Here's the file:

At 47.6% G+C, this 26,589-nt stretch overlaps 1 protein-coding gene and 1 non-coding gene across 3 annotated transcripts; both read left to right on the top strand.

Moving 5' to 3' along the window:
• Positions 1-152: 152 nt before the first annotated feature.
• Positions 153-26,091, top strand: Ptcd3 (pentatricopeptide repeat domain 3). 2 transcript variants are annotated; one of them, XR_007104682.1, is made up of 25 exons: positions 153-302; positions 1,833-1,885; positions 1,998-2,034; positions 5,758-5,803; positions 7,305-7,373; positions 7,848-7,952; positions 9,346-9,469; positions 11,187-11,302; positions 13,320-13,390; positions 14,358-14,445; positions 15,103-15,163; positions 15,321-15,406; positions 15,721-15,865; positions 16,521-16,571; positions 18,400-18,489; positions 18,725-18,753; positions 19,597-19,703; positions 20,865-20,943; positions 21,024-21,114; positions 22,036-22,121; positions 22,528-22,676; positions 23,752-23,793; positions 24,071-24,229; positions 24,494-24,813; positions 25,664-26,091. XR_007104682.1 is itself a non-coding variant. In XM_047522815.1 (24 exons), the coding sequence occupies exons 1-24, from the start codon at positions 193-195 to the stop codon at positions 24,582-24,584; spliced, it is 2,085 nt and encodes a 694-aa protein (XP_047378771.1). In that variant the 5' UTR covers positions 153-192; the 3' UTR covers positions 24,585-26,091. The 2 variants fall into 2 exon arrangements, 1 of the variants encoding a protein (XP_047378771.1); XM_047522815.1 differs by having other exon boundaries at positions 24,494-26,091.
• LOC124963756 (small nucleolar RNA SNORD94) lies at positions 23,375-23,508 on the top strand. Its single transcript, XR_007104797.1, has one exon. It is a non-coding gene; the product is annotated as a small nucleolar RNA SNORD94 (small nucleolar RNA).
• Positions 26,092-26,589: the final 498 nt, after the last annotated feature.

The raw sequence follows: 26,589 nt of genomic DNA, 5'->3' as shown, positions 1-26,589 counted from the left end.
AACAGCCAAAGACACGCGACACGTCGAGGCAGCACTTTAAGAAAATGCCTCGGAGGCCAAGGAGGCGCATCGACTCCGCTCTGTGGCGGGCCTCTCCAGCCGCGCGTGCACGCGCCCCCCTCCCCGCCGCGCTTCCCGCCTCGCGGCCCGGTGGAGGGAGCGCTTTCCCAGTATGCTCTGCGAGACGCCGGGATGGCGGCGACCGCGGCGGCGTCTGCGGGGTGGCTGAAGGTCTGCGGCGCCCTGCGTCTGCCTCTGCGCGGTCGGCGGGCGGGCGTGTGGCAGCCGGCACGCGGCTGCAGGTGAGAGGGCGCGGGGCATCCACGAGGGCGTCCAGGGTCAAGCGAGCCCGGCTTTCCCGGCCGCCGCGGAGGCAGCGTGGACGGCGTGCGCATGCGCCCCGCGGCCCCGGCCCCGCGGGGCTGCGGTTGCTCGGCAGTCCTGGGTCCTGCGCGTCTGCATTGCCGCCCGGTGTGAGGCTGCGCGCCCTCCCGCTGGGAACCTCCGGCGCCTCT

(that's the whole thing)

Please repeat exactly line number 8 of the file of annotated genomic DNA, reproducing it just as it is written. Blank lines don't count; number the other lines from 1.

AACAGCCAAAGACACGCGACACGTCGAGGCAGCACTTTAAGAAAATGCCTCGGAGGCCAAGGAGGCGCATCGACTCCGCTCTGTGGCGGGCCTCTCCAGCCGCGCGTGCACGCGCCCCCCTCCCCGCCGCGCTTCCCGCCTCGCGGCCCGGTGGAGGGAGCGCTTTCCCAGTATGCTCTGCGAGACGCCGGGATGGCGGCGACCGCGGCGGCGTCTGCGGGGTGGCTGAAGGTCTGCGGCGCCCTGCGTCTGCCTCTGCGCGGTCGGCGGGCGGGCGTGTGGCAGCCGGCACGCGGCTGCAGGTGAGAGGGCGCGGGGCATCCACGAGGGCGTCCAGGGTCAAGCGAGCCCGGCTTTCCCGGCCGCCGCGGAGGCAGCGTGGACGGCGTGCGCATGCGCCCCGCGGCCCCGGCCCCGCGGGGCTGCGGTTGCTCGGCAGTCCTGGGTCCTGCGCGTCTGCATTGCCGCCCGGTGTGAGGCTGCGCGCCCTCCCGCTGGGAACCTCCGGCGCCTCT